Question – Osho, you have spoken many times about Zen Masters, and today you said that J. Krishnamurti is Zen and Zen means no teaching. Can you explain this point?
Osho – Anand Alok, ZEN CERTAINLY MEANS no teaching at all, no doctrine. That s what J. Krishnamurti has been saying for fifty years or more. He never mentions the name Zen, but that does not make any difference; what he says is exactly, essentially the same.
But on one point there is a great difference. Zen says there is no teaching, truth cannot be taught. Nobody can give you the truth; truth has to be discovered within your own soul. It cannot be borrowed from the scriptures. It is not possible even to communicate it, it is inexpressible; by its very nature, intrinsically, it is indefinable. Truth happens to you in a wordless silence, in deep, deep meditation.
When there is no thought. no desire, no ambition, in that state of no-mind truth descends in you — or ascends in you. As far as the dimension of truth is concerned both are the same, because in the world of the innermost subjectivity height and depth mean the same. It is one dimension: the vertical dimension. Mind moves horizontally, no-mind exists vertically. The moment the mind ceases to function — that’s what meditation is all about: cessation of the mind, total cessation of the mind — your consciousness becomes vertical; depth and height are yours.
So either you can say truth descends. as many mystics like Patanjali, Badnarayana, Kapil and Kanad have said. It is avataran — coming from the heights to you. Hence whenever a person becomes self-realized he is called an avatara. Avatara means truth has descended in him; the word avatara simply means descending from the above, from the beyond.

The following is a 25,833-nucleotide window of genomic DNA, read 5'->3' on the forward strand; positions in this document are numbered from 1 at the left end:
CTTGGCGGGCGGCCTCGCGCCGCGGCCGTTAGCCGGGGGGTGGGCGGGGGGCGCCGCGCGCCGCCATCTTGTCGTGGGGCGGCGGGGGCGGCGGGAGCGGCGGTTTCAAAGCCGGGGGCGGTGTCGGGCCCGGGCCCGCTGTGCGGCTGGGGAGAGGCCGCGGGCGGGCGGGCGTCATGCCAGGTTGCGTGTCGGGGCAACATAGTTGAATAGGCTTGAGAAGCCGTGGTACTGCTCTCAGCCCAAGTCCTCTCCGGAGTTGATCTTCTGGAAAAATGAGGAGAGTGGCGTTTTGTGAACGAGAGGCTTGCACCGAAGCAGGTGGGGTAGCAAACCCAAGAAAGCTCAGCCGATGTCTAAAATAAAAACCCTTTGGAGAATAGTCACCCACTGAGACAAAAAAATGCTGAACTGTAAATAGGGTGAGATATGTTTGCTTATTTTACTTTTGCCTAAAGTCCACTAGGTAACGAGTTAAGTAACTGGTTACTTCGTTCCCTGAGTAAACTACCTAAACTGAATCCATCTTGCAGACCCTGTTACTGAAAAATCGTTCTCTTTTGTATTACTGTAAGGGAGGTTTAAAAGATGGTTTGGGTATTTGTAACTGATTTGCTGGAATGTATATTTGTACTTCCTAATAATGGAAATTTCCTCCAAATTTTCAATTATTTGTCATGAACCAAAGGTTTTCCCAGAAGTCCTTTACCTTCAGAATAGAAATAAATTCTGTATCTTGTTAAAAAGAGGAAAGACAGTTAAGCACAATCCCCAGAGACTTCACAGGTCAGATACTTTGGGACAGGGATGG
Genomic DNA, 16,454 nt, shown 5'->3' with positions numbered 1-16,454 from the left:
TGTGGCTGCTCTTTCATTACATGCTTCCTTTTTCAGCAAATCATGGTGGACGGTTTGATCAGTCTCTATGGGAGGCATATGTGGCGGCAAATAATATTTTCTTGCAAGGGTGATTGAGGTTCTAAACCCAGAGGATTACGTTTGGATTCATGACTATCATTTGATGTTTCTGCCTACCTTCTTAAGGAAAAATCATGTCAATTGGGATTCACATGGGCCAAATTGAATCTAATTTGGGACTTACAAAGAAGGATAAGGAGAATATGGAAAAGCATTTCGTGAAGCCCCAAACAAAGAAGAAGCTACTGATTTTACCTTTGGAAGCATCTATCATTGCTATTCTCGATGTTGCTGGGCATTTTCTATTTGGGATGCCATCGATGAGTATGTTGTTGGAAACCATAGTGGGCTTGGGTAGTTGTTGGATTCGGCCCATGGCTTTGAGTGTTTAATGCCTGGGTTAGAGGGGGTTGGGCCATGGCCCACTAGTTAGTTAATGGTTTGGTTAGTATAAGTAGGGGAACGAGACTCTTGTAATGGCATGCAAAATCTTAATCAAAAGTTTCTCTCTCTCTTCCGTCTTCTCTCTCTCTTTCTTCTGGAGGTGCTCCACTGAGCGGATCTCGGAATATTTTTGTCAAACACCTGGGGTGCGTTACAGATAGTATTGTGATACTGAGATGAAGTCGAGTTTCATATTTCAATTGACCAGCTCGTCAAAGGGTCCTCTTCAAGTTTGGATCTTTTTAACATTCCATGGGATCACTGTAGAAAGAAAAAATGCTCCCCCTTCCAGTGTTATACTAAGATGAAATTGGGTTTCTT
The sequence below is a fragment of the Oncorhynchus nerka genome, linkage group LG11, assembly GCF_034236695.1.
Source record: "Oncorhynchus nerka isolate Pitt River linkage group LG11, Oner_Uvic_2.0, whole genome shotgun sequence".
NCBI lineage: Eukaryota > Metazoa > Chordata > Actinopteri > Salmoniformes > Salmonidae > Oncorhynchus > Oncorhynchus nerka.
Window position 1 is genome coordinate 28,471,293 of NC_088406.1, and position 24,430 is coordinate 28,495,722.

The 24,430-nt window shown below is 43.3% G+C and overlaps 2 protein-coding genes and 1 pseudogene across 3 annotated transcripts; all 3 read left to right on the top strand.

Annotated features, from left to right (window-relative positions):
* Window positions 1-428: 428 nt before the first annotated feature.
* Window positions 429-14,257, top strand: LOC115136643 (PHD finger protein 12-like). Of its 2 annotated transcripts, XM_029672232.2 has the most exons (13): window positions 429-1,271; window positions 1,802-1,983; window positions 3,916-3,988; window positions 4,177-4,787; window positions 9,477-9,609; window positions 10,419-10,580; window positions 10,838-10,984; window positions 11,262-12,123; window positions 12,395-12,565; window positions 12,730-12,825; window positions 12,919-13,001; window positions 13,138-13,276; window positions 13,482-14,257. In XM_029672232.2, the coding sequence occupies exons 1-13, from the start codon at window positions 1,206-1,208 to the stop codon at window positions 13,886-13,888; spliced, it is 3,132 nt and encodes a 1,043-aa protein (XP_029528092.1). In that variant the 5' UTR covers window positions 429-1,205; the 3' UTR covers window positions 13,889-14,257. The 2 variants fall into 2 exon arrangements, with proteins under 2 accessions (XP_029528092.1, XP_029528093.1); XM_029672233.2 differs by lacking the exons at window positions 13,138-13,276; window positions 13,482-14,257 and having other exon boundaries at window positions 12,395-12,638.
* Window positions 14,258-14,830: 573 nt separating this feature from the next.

But the other expression is as valid. Adinatha, Neminatha, Mahavira, Gautam Buddha, these mystics have said that truth does not come from the beyond, it arises from the deepest source of your being. It is not something coming down but something rising up, welling up.
Both expressions are valid to me, two ways of saying the same thing: that the dimension is vertical. Either you can talk in terms of height or in terms of depth. But truth never comes from the outside, so nobody can teach you.
As far as this point is concerned, Krishnamurti is absolutely Zen. Truth cannot be taught, cannot be transmitted. Zen Masters — Bodhidharma, Lin Chi, Bokuju, Baso — they all have been emphasizing one point: that Zen is transmission beyond scriptures, beyond words. On this point J. Krishnamurti is in absolute agreement with Zen.
But there is one thing more in Zen which is missing in J. Krishnamurti, and because of that he has utterly failed. He could have been of great help and upliftment to humanity, but he has utterly failed. In fact, I don’t know another name in the whole history of humanity who has so utterly failed as J. Krishnamurti. No other enlightened person has been such a failure. The other thing that is missing is the cause; it is a little bit delicate and you will have to be very attentive about it.